The sweetest dog in all the land set down her body on Dr. King's birthday this year. She was almost 13. Jim and I drove to a rescue in OH to get her when she was just a puppy, Like so many families, she was our first baby. We found she was mostly good, like the rest of us. She had a deep desire for tissue paper that overtook all sense of right and wrong. She had the most beautiful, intelligent copper-colored eyes and was the most endearing close-talker I've ever met. She really liked being right up in your grill. We named her Aloha, and called her Allie, and then we called her Dogamus Maximus which became just Moose.
Her body developed Lymphoma in October. We decided that we would only intervene to keep her comfortable. We also decided that we would tell the kids what is present for Allie, leaving out what is in the future for her. We wanted to take the weight of anticipation off the kids. At 5 and 8, they don't have the perspective to manage a loss that can't easily be predicted. I think it helped all of us, staying present to this girl we love. I know in the last months we had more moments of deep appreciation with the Moose, noticing her sweet, constant presence in our home.
When I told our neighbor about the Lymphoma, a doctor, she said she thought experiencing the death of a beloved pet would be valuable to the kids. It gave us the opportunity to look at what we believe about life and death. We have explained to the kids that our family believes we inhabit a body while we're here and when we're done with it, when it stops serving us, we set it down. We told them that we believe there is an energy to all living things that came from the same place and never really leaves, like borrowing a cup of water from the ocean- it's always water wherever it's stored. So it makes sense to us that when the body is set down, the energy is still here. We also explained to them that it's the story that makes the most sense to us, that other people believe a different story.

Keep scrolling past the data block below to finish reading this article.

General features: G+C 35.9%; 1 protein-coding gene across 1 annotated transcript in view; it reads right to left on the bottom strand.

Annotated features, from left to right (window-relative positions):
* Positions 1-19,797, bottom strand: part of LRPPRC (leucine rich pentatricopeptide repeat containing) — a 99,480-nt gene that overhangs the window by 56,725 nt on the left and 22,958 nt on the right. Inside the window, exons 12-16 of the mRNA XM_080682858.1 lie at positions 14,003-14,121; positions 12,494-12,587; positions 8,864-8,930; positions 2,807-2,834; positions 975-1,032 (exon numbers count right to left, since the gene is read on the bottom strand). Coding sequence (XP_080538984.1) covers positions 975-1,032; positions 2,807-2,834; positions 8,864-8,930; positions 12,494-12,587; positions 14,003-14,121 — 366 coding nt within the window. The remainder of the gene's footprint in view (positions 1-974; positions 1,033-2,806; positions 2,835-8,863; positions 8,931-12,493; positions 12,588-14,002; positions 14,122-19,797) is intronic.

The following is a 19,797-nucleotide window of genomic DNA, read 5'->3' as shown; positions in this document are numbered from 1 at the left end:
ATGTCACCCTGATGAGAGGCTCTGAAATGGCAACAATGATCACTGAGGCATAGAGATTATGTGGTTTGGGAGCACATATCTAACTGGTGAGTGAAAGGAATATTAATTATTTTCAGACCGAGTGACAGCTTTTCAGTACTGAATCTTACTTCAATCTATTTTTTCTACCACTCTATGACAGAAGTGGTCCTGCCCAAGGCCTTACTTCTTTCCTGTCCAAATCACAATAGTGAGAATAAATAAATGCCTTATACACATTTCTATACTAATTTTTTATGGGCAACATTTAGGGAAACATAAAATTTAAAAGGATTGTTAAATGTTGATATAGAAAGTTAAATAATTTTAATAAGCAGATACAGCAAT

I went away for a few days to attend the funeral of a dear family friend and when I came home it was maybe easier to see that this sweet girl was nearing the end. One morning she stopped eating, truly the clearest sign from our food-motivated pup. The kids chose to be at their closest friends' house while Jim and I took Allie to the vet. Instead of anything I thought of the moment, the moment truly had me. In the abstract, I would have thought that being with Allie at the moment of her death would be creepy and awful, and maybe the intentional way we moved through the experience with the kids is what shifted that, but that moment was quiet and graceful and fast and powerful.
Jim and I cried when we returned to the house without Allie. Later, when we brought the kids home, my daughter sobbed in a way that felt like it was for all of us. My son didn't really look like he was much moved by the loss. Our daughter cried a little more, drew pictures, told everyone about what had happened. Then one day on the way home from school, we were talking about different animal's vision and my son said he wished he had Heaven-vision. When I asked him what that was like, he explained how we are already together right now with Allie in Heaven- it's just that we have bodies down here and she doesn't. So if we could see Heaven we'd see that we're all up there together. Just when I think he needs teaching, he teaches me.
Sometimes I wonder if I was good enough to you, sweet girl. Did I walk you enough? Let you sleep in the bed enough? I will always be grateful to you for what I learned through you about living and dying. Bye, Moose, be good.